organized sports as in capitalism a third level is required to complete the. system It is comprised of a political authority with the power to decide on the. rules i e who is eligible to compete the time and location of the games and. technologies that may be used In professional sports the political authority may. also have the power to set the terms and conditions for the distribution of certain. revenues among participating teams a power that can be exercised to limit. disparities in incomes by team thus curtailing the relative power of one or a few. teams to dominate the sport year after year 5, Figure 2 2 Organized sports including the Olympics operate on three levels. Organized Sports The Olympics,The political The International. authority Olympic,Institutional Regulations,foundations Referees etc. The games The Olympic Games, The Olympics are perhaps the oldest of organized sports and they are. organized as illustrated above Olympic competition is authorized by the. International Olympic Committee IOC a self selected group which meets. periodically to decide the time and location for the next competition the countries. that can participate and the different sports that are to be recognized in the. competition Subordinate political authorities establish the rules and hire the. judges to monitor competition Professional sports such as international football. soccer in US terms or US professional football are organized much the same. way the former under the authority of the International Amateur Football. In the United States the National Football League is widely recognized as the most socialistic of the. organized sports because the league authorities have the power to distribute the television revenues. approximately equally among teams despite the difference in the markets which they directly serve. Federation FIFA and the latter under the auspices of the National Football. League NFL, In sports as indeed in capitalism political authorities play two distinct.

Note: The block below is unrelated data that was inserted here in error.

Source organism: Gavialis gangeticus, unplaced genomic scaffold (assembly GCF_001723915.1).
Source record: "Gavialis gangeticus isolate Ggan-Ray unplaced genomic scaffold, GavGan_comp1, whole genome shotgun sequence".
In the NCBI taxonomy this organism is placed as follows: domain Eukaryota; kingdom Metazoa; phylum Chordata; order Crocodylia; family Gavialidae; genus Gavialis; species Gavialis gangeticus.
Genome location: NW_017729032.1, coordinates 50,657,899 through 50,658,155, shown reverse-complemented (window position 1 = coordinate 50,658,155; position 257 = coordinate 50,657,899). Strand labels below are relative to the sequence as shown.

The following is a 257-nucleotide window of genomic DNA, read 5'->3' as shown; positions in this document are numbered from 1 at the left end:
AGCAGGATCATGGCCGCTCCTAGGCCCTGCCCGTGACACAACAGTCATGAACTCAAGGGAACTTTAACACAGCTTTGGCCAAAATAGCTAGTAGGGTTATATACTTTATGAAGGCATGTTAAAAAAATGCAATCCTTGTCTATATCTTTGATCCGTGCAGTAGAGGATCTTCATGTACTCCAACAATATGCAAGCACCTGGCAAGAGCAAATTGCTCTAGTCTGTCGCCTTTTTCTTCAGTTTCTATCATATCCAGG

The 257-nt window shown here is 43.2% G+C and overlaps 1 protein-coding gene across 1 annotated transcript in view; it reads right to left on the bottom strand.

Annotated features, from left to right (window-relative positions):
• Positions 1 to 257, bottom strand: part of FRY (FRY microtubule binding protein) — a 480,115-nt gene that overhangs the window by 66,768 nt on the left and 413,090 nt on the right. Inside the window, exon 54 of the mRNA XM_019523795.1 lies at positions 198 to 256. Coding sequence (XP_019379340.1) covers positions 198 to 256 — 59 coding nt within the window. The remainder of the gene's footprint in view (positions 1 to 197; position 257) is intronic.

roles one administrative in maintaining the existing system of playing fields and. enforcing the existing rules and the second entrepreneurial in mobilizing power. to win the needed votes in the legislature in order to admit new teams change the. locations or timing of competition change the rules and regulations and or. change the distribution of revenues Every time a political authority wishes to. enact change its leaders must mobilize enough power to overcome the forces that. wish to protect the status quo In organized sports the political leaders may have. gained their position of power through purchasing a league franchise to own a. professional team While they typically operate through political bodies e g an. executive and a legislature the members of the league legislature own their seats. and typically are not accountable to an independent electorate In addition the. entrepreneurial aspect of teams exercising political power in organized sports is. very different from that of firms exercising political power in democratic. capitalism insofar as the political authorities for most organized sports operate. under a grant of immunity from antitrust laws which allows them to govern their. league much like a state Teams in a sports league can sit together as a legislature. to revise the rules of play admit a new tam to the league and even to legislate a. split of revenues if they wish e g television revenues Firms can mobilize. lobbying power through trade associations but are not usually permitted to control. entry to their industry or to split revenues let alone rig prices. Capitalism as a three level system, Capitalism too can be viewed as a three level system as suggested in. Figure 2 3 On the first level the markets firms compete to secure their labor. and capital as well as to serve their customers The second level consists of the. basic institutional foundations including physical and social infrastructure. physical infrastructure includes among other things transportation and. communications and social infrastructure includes the educational public health. and legal systems In addition the second level consists of the agents of the state. who enforce the rules and regulations including specialized regulators who. oversee behavior in certain industries such as those that deal with food and drugs. or transportation and those who protect societal resources such as the physical. environment or safety in the workplace The third level consists of a political. authority typically one with specialized functions such as executive legislative. and judicial branches In turn a set of political institutions connect the political. authority to the political markets elections which may be more or less. democratic and eventually to civil society to which such an authority is. ultimately accountable I will connect the economic and political systems in. greater detail in the next chapter,Figure 2 3 Capitalism as a three level system. Political Authority,Institutional,Foundations,Economic Markets. Thus far I have argued that organized sports and capitalism are comparable. systems that operate on three levels But while there are many similarities. between organized sports and capitalism there are some crucial differences most. of which stem from fundamental differences in the purpose of the respective. systems The purpose of organized sports is to facilitate periodic competition. among athletes whether as individuals or in teams both to encourage and. recognize athletic excellence and to provide entertainment for the public To this. end each sporting contest starts anew teams are of equal size and the advantages. gained by a team during a game or a season are forfeited at the end of a season or. year In addition and crucially the entry of new teams is controlled by a system. of franchises that may only be granted by a sporting authority which acts under. an antitrust exemption and thus has sovereignty over its sporting league like a. state New leagues can be organized but each has its own jurisdiction. Capitalism is designed to promote the productive use of societal resources. in order meet consumer needs in the short run and to raise the standard of living. through time As a result its regulatory frameworks give priority to promoting. productivity rather than the fine points of equalizing competitive resources on a. given day or during a given season At the same time with rare exceptions. capitalism is regulated after the fact and not in real time the way organized sports. are The regulators do not stop the play to assess a foul nor halt the competition to. examine a controversial event via instant replay The economy moves on and. disputes are settled after the fact in court if need be. Since economies of scale will enhance productivity it follows that. capitalism generally permits the accumulation of advantages subject to certain. exceptions and certain limits on acceptable behavior It also follows that. capitalism permits teams i e firms of radically different sizes to enter and. exit industries without the approval of other participants and it permits the entry. of new competitors with new technologies that may give them an advantage over. all other competitors As a result capitalism permits and encourages multifaceted. competition among firms of different sizes using different resources on more than. a single playing field or industry at a time, The concept of the level playing field is used in capitalism as in sports but. capitalist competition though regulated is not designed to unfold between teams. that are equal nor circumstances that must be level Advantages such as a. playing field tilted in one s favor become possible sources of additional and. potentially cumulative advantages Since capitalism is designed to promote. productivity it can be expected to promote inequalities of income and wealth and. first movers in a technology may keep their advantages for decades Capitalist. competition is for keeps not for sport, As referenced in the introduction to this chapter prices coordinate decisions.